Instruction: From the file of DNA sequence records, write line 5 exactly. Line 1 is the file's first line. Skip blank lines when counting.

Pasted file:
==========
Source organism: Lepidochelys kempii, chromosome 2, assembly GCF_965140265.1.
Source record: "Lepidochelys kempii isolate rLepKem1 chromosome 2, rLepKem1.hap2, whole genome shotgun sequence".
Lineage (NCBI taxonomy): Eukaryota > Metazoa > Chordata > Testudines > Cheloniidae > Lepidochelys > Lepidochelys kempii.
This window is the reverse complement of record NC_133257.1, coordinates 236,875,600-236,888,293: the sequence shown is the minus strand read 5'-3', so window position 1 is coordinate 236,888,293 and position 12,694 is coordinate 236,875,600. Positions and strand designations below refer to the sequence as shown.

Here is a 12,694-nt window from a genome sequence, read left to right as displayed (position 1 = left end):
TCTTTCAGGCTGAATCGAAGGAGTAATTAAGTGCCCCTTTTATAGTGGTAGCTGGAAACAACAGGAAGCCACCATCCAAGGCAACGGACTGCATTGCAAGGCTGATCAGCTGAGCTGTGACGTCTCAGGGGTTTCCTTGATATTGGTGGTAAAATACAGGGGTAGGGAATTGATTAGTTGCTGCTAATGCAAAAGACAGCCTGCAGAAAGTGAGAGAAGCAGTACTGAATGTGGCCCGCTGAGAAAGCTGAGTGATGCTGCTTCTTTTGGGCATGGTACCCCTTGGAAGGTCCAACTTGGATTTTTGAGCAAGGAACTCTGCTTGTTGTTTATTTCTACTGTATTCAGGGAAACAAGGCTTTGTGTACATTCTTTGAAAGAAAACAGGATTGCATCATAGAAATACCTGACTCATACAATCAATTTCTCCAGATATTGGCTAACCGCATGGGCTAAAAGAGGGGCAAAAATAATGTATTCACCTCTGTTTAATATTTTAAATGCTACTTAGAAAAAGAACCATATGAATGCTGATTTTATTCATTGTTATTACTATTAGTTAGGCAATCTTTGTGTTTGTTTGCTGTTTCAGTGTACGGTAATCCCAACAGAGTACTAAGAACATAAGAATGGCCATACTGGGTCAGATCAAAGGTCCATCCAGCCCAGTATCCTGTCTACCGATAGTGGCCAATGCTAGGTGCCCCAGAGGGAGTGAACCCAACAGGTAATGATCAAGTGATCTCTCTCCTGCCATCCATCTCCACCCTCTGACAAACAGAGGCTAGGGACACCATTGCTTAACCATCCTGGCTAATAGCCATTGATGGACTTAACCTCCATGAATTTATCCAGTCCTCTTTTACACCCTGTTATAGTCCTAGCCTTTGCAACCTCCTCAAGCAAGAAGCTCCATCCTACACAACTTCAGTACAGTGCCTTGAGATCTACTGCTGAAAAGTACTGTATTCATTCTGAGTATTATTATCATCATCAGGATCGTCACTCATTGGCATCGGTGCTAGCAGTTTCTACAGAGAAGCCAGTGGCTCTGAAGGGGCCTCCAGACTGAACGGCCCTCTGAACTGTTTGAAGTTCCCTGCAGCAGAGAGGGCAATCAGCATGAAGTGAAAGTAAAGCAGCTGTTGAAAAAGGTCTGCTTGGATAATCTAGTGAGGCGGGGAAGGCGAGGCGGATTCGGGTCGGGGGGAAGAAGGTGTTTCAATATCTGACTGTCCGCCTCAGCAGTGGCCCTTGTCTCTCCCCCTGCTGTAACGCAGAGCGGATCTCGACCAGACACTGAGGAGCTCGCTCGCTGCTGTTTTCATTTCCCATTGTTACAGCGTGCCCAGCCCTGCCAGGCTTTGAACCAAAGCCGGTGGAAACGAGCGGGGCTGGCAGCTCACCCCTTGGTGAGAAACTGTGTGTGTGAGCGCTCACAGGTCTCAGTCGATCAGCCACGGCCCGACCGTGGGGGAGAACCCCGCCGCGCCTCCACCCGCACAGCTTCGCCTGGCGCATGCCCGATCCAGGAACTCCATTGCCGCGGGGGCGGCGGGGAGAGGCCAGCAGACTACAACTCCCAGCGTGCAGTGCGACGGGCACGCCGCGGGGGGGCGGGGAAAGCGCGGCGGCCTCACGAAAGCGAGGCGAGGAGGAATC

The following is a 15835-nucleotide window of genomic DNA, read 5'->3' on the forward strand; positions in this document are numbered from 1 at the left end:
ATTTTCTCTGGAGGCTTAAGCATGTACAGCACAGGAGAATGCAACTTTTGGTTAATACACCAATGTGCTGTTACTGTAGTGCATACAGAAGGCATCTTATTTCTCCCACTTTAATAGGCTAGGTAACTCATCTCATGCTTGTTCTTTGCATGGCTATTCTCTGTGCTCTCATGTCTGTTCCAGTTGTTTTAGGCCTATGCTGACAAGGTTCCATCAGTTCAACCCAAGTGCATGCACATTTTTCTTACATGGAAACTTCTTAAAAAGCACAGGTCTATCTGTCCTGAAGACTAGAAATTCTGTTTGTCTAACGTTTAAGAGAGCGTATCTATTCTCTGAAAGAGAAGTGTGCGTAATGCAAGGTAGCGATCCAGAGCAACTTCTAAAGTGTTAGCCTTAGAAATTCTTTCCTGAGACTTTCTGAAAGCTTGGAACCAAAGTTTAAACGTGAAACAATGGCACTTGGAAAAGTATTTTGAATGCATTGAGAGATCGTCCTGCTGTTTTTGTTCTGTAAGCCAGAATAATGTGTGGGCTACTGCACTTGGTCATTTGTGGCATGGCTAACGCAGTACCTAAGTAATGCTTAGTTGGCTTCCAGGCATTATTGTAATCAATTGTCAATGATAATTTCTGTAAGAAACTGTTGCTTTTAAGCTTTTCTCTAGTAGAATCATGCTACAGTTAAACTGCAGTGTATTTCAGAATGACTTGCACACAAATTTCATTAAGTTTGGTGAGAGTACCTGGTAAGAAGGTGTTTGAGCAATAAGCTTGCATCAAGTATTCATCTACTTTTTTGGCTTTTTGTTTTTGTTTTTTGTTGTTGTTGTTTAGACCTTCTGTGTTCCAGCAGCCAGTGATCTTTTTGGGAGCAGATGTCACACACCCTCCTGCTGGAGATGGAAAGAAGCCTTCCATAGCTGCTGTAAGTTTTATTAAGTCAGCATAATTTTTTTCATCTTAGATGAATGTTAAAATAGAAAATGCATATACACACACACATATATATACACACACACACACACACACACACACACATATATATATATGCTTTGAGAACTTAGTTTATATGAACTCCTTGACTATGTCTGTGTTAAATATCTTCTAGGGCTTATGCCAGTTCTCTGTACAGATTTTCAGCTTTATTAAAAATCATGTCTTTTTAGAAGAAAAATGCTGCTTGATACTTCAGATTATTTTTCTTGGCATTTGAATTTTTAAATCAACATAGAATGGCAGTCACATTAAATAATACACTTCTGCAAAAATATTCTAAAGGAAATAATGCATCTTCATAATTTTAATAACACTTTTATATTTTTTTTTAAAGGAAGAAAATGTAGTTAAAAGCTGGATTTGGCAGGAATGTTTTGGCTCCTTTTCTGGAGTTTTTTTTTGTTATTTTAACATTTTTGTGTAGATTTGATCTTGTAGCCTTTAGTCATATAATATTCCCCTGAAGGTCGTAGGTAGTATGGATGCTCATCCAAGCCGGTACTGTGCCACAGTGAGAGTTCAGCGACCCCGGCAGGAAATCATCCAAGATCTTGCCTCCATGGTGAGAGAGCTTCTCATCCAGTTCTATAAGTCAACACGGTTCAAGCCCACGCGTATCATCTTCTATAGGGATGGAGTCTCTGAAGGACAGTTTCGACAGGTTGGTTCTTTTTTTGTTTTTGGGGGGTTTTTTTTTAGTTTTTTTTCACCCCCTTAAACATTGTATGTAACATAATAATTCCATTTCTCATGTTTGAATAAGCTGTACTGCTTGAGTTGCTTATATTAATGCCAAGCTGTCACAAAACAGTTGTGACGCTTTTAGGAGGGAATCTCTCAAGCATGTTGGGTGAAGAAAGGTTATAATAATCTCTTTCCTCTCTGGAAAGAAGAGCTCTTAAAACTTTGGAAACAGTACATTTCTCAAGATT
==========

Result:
Here is a 12,694-nt window from a genome sequence, read left to right as displayed (position 1 = left end):